Fieldwork in the Atacama Desert, Chile

Thursday, 21 January 2016

On the (job) hunt/ Scraping the academic barrel

So it’s now been two months since the thesis was finally handed in in all its finished hardbound glory. After the relief of December’s graduation and a chilled Christmas and New Year, the cold harsh reality of having to sort out my future has finally hit.

The last few months were spent doing nothing more taxing than coaxing children up climbing walls and beard cultivation. Therefore, having to sit down at my desk (read: lying in bed) putting the hours in searching for and applying for real jobs has been a serious shock to the system. Almost all of my spare time – that is time not spent at my ‘real’ job as a climbing instructor/coach – is currently spent trawling the websites of various universities with Earth/Environmental Sciences departments, multiple job sites and plugging my details into application forms. It turns out that job hunting is actually like a part-time job in its own right: time consuming, dull and (so far) unrewarding.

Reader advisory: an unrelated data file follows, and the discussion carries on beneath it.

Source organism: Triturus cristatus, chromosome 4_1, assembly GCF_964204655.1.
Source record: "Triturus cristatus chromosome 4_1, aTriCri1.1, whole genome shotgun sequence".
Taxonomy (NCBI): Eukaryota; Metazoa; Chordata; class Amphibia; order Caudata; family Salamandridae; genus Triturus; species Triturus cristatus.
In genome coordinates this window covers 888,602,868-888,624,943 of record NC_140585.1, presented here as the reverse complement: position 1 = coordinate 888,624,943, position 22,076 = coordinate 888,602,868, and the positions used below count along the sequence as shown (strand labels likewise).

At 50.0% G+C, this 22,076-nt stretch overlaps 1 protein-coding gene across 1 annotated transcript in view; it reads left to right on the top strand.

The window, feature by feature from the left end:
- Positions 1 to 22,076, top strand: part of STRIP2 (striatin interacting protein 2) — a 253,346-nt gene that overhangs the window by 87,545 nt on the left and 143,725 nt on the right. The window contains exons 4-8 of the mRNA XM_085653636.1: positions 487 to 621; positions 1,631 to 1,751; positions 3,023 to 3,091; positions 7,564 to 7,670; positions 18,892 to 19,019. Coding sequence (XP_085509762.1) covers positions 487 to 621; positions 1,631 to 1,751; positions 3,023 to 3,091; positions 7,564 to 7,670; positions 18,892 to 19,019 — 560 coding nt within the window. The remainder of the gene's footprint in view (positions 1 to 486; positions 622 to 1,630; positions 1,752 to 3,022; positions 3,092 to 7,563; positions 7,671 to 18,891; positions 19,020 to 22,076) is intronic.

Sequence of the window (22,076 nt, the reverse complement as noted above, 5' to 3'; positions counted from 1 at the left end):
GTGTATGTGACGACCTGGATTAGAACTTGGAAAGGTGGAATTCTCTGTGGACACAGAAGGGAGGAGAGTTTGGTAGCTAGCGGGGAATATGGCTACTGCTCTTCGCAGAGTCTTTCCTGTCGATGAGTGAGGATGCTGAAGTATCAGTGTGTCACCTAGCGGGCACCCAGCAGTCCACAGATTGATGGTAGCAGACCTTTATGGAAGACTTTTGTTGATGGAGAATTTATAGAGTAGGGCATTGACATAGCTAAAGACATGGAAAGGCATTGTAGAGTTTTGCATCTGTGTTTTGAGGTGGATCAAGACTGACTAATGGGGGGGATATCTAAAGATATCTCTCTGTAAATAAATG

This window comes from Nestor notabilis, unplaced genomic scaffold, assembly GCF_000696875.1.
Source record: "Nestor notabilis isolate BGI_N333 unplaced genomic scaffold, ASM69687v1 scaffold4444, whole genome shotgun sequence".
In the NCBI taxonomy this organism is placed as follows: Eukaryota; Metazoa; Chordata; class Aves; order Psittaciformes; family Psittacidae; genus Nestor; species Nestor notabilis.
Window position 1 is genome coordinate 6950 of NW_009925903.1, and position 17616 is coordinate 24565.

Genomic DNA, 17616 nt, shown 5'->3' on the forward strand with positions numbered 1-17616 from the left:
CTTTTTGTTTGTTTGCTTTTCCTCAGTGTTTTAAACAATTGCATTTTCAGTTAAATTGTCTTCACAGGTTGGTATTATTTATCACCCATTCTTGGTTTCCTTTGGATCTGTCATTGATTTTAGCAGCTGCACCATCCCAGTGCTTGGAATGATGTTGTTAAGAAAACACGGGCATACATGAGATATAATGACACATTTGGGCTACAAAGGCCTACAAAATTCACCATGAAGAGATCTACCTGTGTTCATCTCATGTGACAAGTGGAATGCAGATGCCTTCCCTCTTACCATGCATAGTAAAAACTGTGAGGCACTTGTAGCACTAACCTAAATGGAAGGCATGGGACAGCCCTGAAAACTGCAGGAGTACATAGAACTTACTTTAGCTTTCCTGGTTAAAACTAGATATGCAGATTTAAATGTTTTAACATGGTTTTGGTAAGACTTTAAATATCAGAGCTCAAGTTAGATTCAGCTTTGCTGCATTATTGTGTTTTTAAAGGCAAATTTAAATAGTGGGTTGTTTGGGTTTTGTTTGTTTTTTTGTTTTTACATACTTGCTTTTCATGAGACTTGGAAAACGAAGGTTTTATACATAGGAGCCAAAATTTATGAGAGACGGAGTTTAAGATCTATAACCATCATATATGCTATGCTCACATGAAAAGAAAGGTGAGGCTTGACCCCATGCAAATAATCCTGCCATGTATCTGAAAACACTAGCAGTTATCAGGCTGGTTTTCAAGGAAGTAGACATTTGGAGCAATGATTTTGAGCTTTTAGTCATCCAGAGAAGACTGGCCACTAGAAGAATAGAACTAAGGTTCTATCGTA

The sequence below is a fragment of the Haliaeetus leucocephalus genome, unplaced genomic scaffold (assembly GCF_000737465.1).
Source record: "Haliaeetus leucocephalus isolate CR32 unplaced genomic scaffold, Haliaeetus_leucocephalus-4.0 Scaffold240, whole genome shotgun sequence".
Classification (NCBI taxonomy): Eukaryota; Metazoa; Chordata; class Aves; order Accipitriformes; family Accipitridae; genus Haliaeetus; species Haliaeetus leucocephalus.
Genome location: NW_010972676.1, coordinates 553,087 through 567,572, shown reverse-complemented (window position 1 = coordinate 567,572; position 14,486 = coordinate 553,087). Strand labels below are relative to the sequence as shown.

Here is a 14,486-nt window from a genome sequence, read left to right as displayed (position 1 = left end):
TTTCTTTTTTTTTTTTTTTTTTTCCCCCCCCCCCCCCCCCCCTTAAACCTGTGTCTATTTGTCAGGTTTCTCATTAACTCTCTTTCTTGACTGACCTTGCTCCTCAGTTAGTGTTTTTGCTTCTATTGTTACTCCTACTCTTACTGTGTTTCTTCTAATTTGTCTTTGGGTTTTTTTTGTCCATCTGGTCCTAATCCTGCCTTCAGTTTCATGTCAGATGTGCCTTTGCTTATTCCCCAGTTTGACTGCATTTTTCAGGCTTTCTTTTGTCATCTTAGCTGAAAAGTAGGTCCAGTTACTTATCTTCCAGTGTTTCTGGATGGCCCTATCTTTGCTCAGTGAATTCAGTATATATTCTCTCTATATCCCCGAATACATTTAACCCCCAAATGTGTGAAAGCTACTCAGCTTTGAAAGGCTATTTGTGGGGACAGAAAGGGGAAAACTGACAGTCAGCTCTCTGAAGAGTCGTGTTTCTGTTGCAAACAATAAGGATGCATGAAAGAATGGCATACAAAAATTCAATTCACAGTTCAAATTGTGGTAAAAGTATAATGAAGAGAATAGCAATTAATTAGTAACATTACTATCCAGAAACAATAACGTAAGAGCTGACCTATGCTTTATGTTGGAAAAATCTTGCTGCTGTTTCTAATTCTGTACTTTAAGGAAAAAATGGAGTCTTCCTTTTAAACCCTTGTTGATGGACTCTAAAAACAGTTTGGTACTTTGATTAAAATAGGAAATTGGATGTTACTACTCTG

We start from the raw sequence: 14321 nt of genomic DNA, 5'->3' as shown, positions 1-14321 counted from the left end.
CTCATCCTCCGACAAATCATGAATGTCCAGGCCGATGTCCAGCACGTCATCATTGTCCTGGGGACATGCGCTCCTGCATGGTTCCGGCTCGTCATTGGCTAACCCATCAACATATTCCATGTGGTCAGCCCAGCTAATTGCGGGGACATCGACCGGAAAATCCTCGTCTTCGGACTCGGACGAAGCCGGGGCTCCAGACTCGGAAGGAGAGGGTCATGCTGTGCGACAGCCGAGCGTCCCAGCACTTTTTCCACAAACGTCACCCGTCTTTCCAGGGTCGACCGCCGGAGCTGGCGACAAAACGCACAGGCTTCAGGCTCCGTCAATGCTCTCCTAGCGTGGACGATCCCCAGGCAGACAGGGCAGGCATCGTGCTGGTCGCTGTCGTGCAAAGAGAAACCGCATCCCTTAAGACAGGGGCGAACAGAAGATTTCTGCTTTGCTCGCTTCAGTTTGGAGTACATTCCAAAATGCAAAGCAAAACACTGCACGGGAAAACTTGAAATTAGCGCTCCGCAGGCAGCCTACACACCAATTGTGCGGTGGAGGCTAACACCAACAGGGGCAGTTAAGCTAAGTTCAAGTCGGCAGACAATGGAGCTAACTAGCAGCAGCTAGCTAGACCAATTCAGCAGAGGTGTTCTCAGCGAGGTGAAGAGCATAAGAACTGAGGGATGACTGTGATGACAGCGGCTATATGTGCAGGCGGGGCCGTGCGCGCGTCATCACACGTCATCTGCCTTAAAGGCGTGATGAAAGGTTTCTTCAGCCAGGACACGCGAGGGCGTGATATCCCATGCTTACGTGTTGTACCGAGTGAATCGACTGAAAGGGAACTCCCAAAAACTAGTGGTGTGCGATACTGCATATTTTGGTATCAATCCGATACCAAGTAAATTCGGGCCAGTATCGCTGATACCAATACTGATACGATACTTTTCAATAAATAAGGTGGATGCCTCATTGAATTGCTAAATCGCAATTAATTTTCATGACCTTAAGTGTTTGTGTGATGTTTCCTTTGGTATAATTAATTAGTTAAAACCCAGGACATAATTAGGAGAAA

The current day job, that's me in the bright orange

Now this isn’t to say that that I’ve not found anything worth applying for, I have applied, and am in the process of writing applications for, really interesting sounding projects. However, every one of my applications has gone along the lines of:

‘Hey, I’m Dr Sam, I really like doing geochemistry of carbonates and stuff and I know things about geology. HOWEVER I don’t really know a huge amount about the specialised stuff you’re doing but it sounds cool and I’d like to give it a bash if you’ll let me’

as nothing so far has completely coincided with my field of expertise. Basically applying for an advertised post-doctoral position seems like trying to extrapolate your very specialist knowledge, really scraping the barrel, to create tenuous links with the very specialist knowledge needed for the project. I kind of feel like anyone reading my applications would think I'd be like this…

So if anyone reading this does know anyone who is looking for a carbonate geochemist with a real interest in using multi-proxy techniques for palaeoenvironmental reconstruction or changing geochemical conditions during formation/diagenesis, please send them my way.

I need a job, like really need one…serious

1 comment: